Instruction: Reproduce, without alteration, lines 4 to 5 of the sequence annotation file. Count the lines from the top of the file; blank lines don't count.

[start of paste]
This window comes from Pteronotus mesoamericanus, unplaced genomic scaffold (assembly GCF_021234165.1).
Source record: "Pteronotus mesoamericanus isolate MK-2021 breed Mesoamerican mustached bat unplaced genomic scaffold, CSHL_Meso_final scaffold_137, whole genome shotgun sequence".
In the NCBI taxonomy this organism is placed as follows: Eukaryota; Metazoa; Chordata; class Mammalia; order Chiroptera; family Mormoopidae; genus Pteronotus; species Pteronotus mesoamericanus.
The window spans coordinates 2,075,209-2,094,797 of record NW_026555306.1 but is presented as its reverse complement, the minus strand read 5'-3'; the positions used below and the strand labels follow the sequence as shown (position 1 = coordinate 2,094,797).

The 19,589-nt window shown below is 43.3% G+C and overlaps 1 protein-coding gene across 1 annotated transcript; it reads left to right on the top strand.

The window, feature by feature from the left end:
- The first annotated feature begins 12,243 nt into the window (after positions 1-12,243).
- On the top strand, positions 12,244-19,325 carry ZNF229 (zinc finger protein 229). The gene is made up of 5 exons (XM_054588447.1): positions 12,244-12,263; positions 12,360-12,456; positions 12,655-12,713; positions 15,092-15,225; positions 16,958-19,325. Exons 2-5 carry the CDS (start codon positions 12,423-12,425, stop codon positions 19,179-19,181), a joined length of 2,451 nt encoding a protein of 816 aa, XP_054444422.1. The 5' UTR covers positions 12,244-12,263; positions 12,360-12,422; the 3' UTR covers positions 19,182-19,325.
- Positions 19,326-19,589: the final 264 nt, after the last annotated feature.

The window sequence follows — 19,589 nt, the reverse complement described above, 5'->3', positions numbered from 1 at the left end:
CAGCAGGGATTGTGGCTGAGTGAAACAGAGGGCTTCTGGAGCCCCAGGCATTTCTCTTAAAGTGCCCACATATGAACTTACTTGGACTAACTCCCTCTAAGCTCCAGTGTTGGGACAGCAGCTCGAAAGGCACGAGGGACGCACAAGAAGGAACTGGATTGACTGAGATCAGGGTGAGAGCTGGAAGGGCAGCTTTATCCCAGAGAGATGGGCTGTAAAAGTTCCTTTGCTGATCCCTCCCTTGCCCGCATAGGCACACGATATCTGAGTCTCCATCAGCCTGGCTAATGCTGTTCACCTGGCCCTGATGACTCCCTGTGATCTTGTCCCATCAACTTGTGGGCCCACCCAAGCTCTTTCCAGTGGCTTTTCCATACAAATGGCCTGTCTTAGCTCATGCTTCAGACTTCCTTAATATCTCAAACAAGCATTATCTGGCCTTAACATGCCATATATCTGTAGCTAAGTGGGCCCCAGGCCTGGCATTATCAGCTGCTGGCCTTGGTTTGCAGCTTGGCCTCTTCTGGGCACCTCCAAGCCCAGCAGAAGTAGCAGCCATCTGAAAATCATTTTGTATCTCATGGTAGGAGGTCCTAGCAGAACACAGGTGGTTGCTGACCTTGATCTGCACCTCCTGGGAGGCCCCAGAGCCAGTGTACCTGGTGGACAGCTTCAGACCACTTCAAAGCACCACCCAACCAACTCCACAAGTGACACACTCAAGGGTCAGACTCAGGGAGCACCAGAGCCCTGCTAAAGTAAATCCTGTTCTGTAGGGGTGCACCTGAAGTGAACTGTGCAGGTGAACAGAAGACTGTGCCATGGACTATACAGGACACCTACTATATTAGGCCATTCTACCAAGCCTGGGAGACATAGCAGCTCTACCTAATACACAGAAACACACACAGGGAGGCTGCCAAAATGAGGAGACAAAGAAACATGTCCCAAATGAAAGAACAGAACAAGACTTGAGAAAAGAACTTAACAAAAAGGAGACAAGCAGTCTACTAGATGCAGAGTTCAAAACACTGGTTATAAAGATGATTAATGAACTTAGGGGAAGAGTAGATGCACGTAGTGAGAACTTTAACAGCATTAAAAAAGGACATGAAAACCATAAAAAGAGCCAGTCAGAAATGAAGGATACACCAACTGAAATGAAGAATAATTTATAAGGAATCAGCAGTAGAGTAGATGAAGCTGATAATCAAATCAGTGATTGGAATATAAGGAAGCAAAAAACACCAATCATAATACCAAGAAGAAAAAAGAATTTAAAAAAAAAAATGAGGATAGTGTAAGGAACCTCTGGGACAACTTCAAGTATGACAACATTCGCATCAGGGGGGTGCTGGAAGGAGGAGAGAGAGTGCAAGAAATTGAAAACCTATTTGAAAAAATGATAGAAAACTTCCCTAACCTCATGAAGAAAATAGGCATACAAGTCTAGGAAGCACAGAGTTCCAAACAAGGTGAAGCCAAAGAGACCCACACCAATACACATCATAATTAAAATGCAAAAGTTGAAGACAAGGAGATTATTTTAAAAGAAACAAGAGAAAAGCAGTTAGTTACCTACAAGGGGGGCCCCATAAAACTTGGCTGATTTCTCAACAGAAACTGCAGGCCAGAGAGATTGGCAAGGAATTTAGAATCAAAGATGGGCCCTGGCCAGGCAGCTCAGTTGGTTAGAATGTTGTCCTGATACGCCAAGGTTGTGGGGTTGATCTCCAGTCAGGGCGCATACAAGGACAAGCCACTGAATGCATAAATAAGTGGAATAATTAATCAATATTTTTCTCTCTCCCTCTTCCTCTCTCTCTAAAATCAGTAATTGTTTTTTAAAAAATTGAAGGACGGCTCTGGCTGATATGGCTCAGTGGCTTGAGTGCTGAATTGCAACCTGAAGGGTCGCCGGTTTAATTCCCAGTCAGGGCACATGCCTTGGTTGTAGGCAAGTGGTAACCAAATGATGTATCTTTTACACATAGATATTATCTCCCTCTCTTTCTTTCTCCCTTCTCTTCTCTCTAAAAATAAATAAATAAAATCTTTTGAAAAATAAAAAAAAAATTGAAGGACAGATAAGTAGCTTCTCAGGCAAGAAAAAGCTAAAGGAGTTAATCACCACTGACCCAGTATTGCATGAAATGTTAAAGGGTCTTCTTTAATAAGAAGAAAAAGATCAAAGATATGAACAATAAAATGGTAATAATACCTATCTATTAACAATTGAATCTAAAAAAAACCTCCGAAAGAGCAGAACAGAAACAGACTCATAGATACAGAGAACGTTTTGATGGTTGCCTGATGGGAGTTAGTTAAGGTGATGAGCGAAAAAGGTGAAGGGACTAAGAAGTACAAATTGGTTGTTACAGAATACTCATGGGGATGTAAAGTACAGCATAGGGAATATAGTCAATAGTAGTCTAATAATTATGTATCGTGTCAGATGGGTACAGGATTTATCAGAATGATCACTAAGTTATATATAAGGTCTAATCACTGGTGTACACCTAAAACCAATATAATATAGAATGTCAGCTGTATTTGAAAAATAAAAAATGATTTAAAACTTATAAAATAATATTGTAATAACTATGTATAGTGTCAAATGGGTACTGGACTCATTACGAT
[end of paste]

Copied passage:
The window spans coordinates 2,075,209-2,094,797 of record NW_026555306.1 but is presented as its reverse complement, the minus strand read 5'-3'; the positions used below and the strand labels follow the sequence as shown (position 1 = coordinate 2,094,797).

The 19,589-nt window shown below is 43.3% G+C and overlaps 1 protein-coding gene across 1 annotated transcript; it reads left to right on the top strand.